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Black anger and white obliviousness
  • GENRE: Society, Politics, Opinion
  • LENGTH: 10 600 words
  • READING TIME: +/- 90 mins
  • ISBN: 978-0-9921902-3-1
About TO Molefe

TO Molefe is the son of two former teachers – voracious readers, thinkers and open communicators who encouraged him to think and act independently. They likely pondered the wisdom of that decision once he eventually took their advice. Molefe started writing after a successful but ultimately unfulfilling career as a chartered accountant. The publications he has written for include the Daily Maverick, the Christian Science Monitor and The Big Issue, as well as several public and social sector publications..


Black anger and white obliviousness
When black anger and white obliviousness are in play, the race of the critic always matters.
To Molefe

White people don’t get it. They don’t get why black people stop listening to them when what they say, or how they say it, suggests obliviousness to the experience of apartheid and its legacy. They don’t get why Helen Zille loses her audience - for anything else she might say – when she tweets that Lindiwe Suttle’s complaint about racism in Cape Town is “complete nonsense”. They don’t get why Brett Murray’s painting hurts and offends even black people who agree with his general point about President Zuma, and why black artists who paint JZ naked can get away with it.

But you know who does get it? Jacob Zuma gets it. The ANC gets it. They understand how black anger about apartheid and black anger about white obliviousness to that anger can be used to shield themselves from criticism.




extract



In November 2012, the South African Communist Party (SAPC) in KwaZulu-Natal, Zuma’s home province, called for legislation to protect the president’s dignity. Blade Nzimande, the communist party’s national leader, who also serves in Zuma’s cabinet as higher education minister, voiced tempered support for the call.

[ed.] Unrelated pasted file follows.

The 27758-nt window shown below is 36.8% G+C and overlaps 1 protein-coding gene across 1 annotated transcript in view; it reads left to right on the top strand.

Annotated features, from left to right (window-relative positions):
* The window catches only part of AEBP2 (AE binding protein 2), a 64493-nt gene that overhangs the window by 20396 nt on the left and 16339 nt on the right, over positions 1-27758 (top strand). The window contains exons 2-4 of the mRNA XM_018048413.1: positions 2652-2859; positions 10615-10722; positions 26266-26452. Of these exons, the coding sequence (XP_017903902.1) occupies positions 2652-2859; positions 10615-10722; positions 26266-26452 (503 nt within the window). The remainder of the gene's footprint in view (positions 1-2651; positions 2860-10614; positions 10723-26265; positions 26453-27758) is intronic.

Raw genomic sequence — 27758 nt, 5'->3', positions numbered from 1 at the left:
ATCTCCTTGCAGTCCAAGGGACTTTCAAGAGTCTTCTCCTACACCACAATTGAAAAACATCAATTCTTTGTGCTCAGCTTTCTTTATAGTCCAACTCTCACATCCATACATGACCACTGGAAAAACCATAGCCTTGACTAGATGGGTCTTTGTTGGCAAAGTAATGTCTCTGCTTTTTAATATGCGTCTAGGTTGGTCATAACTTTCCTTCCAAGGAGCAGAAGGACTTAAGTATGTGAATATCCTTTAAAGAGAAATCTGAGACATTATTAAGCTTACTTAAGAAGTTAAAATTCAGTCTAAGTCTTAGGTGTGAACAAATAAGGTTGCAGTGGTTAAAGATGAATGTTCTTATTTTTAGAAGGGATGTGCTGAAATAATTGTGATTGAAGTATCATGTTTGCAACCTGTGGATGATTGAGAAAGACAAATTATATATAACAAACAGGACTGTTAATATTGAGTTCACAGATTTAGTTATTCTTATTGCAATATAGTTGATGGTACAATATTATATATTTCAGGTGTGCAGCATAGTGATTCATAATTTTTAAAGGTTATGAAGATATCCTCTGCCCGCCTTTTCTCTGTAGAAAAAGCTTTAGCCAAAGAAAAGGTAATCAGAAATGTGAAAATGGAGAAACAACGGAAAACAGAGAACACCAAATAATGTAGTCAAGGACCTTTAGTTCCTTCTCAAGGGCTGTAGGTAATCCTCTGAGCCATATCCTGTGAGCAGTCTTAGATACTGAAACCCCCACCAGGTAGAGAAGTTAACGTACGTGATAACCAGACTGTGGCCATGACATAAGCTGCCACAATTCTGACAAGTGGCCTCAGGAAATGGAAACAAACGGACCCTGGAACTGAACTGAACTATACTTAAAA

Nzimande explained that a national debate was necessary on what was acceptable in society given the growing anger in black communities over what he called the lack of respect shown by sections of the white population.

“The SACP is raising a much more fundamental issue”, he said in an interview on Radio 702. Nzimande argued that there was a difference between hurling insults and criticising poor performance, and that much of what has been directed at Zuma has tended toward the former. Criticism is always welcome, he said, but insults are not. Without this debate, he warned, the carefully negotiated peaceful transition from apartheid to democracy was in danger of coming undone.

Nzimande cited the specific example of cartoonist Zapiro, who in September 2008 drew ‘The Rape of Justice’ cartoon. Zuma at a time was fighting off charges of corruption and had been acquitted of rape two years earlier. In the cartoon Zuma’s staunchest supporters, including Nzimande, are seen holding down a distraught Lady Justice as Zuma undoes his belt and prepares to drop trou. “Go for it, boss!” ANC secretary general Gwede Mantashe is seen saying.